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2 in 3 Singapore bank customers keen to try digital banks: poll

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The study also found that nearly half of customers (47 per cent) have multi-account programmes, which are special saving programmes that give customers extra interest when they credit salaries to their bank accounts, and use other bank services such as credit cards and bill payment.

BANK users in Singapore, led by younger customers, welcome the entry of digital banks, according to a study consultancy firm JD Power released on Thursday.

Overall, nearly two-thirds (65 per cent) of customers are interested in opening digital bank accounts in 2019, compared with 52 per cent last year.

Some 70 per cent of younger customers - those born in or after 1980 - are willing to use digital banks, while 59 per cent of the rest of the customers are open to digital banking.

For non-branch users, 64 per cent are willing to use digital banks, about the same as regular branch users, of which 66 per cent are willing.

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This disruption is likely to spur traditional banks to up their game in meeting evolving customer needs, said JD Power.

The study also found that nearly half of customers (47 per cent) have multi-account programmes, which are special saving programmes that give customers extra interest when they credit salaries to their bank accounts, and use other bank services such as credit cards and bill payment.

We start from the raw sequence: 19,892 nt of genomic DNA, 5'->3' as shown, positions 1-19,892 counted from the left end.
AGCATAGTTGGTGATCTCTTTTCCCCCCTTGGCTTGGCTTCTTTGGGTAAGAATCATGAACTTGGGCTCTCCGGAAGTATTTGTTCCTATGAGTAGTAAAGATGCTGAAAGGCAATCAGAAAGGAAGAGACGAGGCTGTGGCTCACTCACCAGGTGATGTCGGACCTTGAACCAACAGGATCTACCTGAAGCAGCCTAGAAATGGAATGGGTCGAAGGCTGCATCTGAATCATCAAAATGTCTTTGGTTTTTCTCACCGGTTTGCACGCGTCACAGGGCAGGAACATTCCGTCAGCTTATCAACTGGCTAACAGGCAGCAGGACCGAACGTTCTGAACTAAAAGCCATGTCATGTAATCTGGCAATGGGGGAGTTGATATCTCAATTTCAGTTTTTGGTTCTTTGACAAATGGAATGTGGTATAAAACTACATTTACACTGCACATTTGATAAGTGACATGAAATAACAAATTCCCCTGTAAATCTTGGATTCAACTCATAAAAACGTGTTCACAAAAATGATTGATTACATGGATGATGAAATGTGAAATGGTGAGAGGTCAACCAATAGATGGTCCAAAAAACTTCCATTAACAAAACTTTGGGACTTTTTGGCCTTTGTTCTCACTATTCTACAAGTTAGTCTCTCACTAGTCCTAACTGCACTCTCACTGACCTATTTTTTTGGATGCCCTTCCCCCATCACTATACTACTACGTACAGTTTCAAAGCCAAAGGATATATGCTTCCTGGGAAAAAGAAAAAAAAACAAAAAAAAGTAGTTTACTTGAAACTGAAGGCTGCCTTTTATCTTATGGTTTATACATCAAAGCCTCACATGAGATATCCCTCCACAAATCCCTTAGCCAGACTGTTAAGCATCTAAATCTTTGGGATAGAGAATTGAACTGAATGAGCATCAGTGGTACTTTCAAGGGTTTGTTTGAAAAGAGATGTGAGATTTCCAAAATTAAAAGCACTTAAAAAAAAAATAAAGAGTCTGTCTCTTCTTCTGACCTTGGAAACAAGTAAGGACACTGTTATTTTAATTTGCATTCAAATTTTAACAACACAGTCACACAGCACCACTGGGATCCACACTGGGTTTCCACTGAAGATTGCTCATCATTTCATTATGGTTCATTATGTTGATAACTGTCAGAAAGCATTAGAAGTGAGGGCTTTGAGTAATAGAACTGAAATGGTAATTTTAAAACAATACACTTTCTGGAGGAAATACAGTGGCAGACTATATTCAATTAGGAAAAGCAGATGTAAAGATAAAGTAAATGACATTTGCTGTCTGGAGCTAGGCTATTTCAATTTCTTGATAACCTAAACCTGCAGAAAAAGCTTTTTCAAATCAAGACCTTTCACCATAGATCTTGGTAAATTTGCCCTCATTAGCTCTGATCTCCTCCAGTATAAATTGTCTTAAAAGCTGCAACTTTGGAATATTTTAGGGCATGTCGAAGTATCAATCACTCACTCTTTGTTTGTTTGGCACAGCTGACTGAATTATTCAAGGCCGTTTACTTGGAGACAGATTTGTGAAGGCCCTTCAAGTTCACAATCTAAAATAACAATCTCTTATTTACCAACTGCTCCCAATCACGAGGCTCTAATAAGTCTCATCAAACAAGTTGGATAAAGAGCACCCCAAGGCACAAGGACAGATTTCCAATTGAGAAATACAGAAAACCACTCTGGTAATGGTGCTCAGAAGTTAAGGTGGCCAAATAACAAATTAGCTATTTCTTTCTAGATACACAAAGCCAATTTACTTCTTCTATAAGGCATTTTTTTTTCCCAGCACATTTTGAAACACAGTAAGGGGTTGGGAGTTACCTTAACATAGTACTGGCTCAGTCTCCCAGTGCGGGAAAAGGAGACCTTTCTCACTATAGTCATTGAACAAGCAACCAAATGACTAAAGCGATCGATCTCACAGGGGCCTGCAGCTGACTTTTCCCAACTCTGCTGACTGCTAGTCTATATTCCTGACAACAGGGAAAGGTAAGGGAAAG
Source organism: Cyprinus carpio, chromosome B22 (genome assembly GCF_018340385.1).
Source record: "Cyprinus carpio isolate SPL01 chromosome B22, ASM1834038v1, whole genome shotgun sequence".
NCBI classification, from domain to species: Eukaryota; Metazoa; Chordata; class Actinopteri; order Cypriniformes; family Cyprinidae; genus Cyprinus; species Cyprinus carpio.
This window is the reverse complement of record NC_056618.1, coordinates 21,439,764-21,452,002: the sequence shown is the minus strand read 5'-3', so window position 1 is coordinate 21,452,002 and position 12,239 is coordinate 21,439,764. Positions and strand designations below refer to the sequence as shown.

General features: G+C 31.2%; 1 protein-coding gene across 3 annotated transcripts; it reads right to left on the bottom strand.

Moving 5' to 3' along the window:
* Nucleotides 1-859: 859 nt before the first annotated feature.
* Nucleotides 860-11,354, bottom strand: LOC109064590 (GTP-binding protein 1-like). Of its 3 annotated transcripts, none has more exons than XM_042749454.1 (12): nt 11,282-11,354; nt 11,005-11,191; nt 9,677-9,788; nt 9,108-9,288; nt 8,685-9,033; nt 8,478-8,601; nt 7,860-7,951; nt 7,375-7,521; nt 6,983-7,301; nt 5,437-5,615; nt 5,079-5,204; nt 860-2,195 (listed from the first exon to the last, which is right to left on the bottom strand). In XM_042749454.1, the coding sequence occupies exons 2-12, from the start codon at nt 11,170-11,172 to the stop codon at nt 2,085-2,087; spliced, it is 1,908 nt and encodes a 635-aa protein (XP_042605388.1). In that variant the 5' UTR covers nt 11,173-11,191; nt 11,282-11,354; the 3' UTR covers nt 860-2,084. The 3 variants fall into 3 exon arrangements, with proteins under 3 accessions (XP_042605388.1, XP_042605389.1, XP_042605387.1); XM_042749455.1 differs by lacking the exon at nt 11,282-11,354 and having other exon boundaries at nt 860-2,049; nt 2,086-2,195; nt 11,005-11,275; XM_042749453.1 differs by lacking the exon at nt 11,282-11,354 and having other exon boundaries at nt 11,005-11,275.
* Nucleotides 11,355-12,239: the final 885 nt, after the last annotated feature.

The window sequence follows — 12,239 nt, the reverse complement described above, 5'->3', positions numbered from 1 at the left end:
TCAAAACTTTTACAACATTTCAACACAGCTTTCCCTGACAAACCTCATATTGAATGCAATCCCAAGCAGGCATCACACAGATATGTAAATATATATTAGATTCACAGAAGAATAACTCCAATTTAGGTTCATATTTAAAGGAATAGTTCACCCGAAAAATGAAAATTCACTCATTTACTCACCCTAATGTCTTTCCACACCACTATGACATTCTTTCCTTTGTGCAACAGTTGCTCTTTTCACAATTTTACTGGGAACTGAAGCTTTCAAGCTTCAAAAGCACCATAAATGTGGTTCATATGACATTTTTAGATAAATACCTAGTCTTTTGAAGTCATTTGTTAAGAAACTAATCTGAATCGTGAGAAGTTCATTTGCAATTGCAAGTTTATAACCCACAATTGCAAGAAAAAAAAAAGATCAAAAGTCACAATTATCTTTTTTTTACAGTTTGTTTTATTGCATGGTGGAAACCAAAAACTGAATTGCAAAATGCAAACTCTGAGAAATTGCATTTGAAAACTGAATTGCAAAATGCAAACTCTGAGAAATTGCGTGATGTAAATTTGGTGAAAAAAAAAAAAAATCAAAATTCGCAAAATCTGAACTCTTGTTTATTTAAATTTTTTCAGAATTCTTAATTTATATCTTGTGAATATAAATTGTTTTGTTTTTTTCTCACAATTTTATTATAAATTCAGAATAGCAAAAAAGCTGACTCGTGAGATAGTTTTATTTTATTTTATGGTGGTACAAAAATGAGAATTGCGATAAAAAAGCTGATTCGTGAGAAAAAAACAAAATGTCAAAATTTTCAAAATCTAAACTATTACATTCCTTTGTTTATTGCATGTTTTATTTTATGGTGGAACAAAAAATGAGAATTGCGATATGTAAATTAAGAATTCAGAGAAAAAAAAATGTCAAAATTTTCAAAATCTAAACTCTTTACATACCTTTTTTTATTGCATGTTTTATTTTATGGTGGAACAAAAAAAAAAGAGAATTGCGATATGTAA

"These accounts enable banks to attract new funds, but more importantly provide ways to deepen relationships with their customers," JD Power said.

"However, 23 per cent of customers with these accounts are likely to switch their primary bank for better interest in the next 12 months, compared with 14 per cent of customers who are not using multi-account programmes."

JD Power added that this brings into question whether the move by banks to increase customer loyalty is achieving its purpose.  

The 2019 Singapore Retail Banking Satisfaction Study also found that 76 per cent of customers believe that knowing overall customer satisfaction ranking is important when choosing a primary bank.

Meanwhile, the use of mobile banking apps has increased to 65 per cent from 53 per cent in 2018, versus Hong Kong's 43 per cent adoption rate.

Advancement of digital channels also means fewer human interactions with customers, resulting in 29 per cent of customers feeling they have a close relationship with their banks.

Customers’ satisfaction with their primary bank decreased marginally to 749 (on a 1,000-point scale) in 2019 from 755 in 2018.

Out of the eight banks in the study, HSBC ranked highest in retail banking customer satisfaction with a score of 769, and scored highest in three - product offerings, fees and problem resolution - out of six study factors. The other three factors are account activities, account information and facility. 

OCBC ranked second with a score of 764 and DBS ranked third with 752. POSB, Standard Chartered, Citibank were mid-table, while UOB and Maybank trailed in seventh and eighth position respectively. 

The study polled 2,515 retail banking customers in May to June 2019 on their satisfaction with products and services provided by their primary financial institution.

Other key financial markets that JD Power conducted the study include Australia, Canada, China, Hong Kong and the United States.

"Customers are the winners when they have more choices," said Anthony Chiam, regional practice leader, global business intelligence at JD Power.

"On average, customers in Singapore have about five accounts, which include transaction, savings and deposit. If banks build relationships and help customers navigate financial planning complexities, they will benefit from the lifetime value of the customer."